“I grew up in a very Jewish house,” he said. “Then after I was Bar Mitvahed, I said ‘enough of this’ and I moved away from it. And then suddenly to be brought back into this thing was almost like a gift, a circle that I’d completed…. It was coming back to my roots.”

His parents had fled the Nazis in 1934 after his father, a doctor at a Jewish hospital, noticed regulations for Jewish doctors after the Nazis took over the medical facility.

He told the interviewer, “I grew up in a household where persecution of the Jews was drilled into my soul overtly and inovertly.”

Asked if he started observing the Sabbath, Blatt replied, “Let’s not go that far,” but he said he visited Israel “a couple of times.”

He also produced “Common Ground,” about desegregation in Boston in the 1970s,  “Kissinger and Nixon,” I Never Promised You a Rose Garden (1977) and “The Boost.”

Blatt produced episodes of the CBS crime drama The New Mike Hammer and concluded his film career this year with the Lifetime telefilm “Twist of Faith.”

DC JCC Continues Pattern of Promoting Viciously anti-Israel Plays

Thursday, August 22nd, 2013

The Washington, D.C. Jewish Community Center has a live theater component, known as Theater J.  For years Theater J has been the object of criticism from the pro-Israel world because its director, Ari Roth, promotes plays – either by staging them or having readings – which are profoundly anti-Israel.

And now Roth has done it again.

The latest play to draw the ire of Israel supporters is “The Admission.”  It is a play written by Motti Lerner, who was also the playwright of “Return to Haifa.”  The latter play, the adaptation of a novella written by the spokesperson for the Popular Front for the Liberation of Palestine, was staged by Theater J in 2011.

The PFLP is an Arab Palestinian terrorist group, designated as such by the U.S. government.  The PFLP’s specialty was airplane hijackings – perhaps you’ve heard of the Entebbe hijacking?  That was one of theirs.  But they like to diversify: in October, 2001, the PFLP assassinated Rehavam Ze’evi, a member of Knesset.  The PFLP also staged homicide bombings.  The goal of the PFLP is to create a democratic socialist state in Palestine.  En route to their goal, they seek the complete destruction of the state of Israel.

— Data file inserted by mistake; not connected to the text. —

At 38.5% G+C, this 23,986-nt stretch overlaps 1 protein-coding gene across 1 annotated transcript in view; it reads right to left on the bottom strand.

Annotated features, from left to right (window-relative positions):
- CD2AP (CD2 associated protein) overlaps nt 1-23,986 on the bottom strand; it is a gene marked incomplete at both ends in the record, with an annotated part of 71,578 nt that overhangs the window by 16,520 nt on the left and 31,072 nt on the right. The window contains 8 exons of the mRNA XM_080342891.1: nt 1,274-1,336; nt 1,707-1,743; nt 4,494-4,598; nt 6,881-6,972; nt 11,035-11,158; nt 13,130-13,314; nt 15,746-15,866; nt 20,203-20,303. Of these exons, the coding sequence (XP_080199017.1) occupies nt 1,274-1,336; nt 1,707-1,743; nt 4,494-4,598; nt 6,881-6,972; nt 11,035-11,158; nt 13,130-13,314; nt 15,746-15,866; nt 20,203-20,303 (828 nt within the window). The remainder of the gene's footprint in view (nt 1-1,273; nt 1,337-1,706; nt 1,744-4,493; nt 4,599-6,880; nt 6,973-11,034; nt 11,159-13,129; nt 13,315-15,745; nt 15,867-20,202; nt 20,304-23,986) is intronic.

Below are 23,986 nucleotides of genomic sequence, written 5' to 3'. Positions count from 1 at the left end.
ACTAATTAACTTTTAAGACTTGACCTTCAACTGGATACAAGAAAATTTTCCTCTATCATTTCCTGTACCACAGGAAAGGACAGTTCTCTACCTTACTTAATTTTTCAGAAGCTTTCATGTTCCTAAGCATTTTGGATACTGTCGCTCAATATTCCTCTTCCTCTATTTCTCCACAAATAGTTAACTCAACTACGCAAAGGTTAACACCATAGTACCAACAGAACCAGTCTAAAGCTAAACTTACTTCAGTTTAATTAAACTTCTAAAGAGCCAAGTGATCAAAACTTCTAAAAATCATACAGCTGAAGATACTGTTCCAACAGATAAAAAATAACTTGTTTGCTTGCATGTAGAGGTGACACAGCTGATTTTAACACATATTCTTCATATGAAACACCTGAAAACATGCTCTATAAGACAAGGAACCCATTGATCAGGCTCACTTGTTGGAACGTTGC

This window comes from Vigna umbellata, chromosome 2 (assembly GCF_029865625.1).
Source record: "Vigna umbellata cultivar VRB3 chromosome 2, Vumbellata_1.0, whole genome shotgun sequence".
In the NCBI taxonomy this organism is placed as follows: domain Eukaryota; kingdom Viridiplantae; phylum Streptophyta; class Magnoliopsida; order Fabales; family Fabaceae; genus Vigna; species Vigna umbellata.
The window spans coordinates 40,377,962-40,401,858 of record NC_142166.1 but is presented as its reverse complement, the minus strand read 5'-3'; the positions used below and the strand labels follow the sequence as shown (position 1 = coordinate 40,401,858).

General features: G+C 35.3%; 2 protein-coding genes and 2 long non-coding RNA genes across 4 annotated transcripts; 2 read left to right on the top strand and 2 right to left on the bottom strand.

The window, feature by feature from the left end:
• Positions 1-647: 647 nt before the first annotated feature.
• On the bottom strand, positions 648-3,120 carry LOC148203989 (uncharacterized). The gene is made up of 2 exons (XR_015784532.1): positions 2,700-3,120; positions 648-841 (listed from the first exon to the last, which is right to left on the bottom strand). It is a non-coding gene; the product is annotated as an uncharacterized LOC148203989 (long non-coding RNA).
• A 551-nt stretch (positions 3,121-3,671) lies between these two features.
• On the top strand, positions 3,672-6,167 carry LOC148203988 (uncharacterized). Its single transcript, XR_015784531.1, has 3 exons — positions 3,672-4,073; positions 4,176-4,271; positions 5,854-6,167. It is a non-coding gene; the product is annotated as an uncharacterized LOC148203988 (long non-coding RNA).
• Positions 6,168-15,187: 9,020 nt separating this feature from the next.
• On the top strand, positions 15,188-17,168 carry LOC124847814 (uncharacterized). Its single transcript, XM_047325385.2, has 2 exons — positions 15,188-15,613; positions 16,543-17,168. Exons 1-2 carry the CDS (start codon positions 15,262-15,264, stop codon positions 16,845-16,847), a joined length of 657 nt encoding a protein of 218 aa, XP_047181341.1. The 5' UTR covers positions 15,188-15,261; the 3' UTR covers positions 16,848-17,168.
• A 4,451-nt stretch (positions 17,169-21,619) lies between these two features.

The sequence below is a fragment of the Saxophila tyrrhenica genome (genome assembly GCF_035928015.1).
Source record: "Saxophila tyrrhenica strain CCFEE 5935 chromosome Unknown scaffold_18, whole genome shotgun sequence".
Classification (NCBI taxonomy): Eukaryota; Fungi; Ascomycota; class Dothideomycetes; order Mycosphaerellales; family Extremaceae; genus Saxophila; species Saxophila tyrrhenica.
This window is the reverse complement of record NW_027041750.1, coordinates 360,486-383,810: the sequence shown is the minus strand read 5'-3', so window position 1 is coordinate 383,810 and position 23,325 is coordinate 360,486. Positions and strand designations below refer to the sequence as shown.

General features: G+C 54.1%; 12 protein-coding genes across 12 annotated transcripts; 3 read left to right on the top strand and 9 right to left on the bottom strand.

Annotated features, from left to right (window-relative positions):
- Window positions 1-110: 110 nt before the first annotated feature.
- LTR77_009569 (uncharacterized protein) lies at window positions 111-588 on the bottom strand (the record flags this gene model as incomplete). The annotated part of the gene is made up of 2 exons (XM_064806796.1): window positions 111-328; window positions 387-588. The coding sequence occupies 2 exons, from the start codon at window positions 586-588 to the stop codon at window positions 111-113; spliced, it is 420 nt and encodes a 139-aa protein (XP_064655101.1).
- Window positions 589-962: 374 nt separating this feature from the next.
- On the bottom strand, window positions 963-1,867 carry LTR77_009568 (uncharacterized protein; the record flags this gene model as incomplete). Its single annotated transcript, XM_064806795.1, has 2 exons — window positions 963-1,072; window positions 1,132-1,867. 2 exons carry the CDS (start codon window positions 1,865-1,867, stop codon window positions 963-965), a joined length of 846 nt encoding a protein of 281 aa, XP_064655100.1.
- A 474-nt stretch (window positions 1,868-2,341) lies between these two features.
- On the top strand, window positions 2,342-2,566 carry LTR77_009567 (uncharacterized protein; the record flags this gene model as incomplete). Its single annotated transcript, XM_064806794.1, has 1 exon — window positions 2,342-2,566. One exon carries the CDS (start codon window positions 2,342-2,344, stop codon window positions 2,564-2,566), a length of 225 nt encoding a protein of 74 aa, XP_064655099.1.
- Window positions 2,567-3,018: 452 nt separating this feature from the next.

When “Return to Haifa” was shown at Theater J, a pro-Israel grassroots organization sent a letter to the D.C. Federation, complaining about such a play being promoted at a Federation-sponsored venue.

Roth responded to the critical letter by stating that it “is not a prerogative of the donor” to intervene in artistic content, and claimed that attempts to limit the theater’s activities amounted to censorship or blacklisting. David Makowsky grew up in Chicago, and told The Jewish Press he well remembers Ari Roth. “He was a bully then and it sounds like he’s still a bully today.”

“The Admission’s” Lerner explained in an interview earlier this year that it was Theater J’s Roth who initiated contact about “The Admission” back in 2010.  It was Roth’s initiative that encouraged Lerner to work with an English speaker and translate the play, which was in Hebrew and Arabic, into English.

Appointing and then keeping someone who brought to the stage of a Jewish Community Center the handiwork of a leader of a group dedicated to eradicating the Jewish state is a shocking choice.  The man makes his living from the donations of Jews who think they are giving money for Jewish causes.

Not surprisingly, there are a number of people in the Washington, D.C. community who find Roth’s taste in drama repugnant, who have been trying for several years to bring the dirty back tale of Theater J to the attention of the national and international pro-Israel community, as their efforts thus far have fallen on deaf ears at the Jewish Federation of Greater Washington and at the Washington, D.C. JCC leadership.

Louis Offen, a Rockvile, Maryland resident, told The Jewish Press that he used to contribute substantially more to the D.C. Federation before he “was put off by the Theater J business and the failure of Federation and the DC JCC director to put an end to Ari Roth’s use of Theater J in the service of his personal politics.”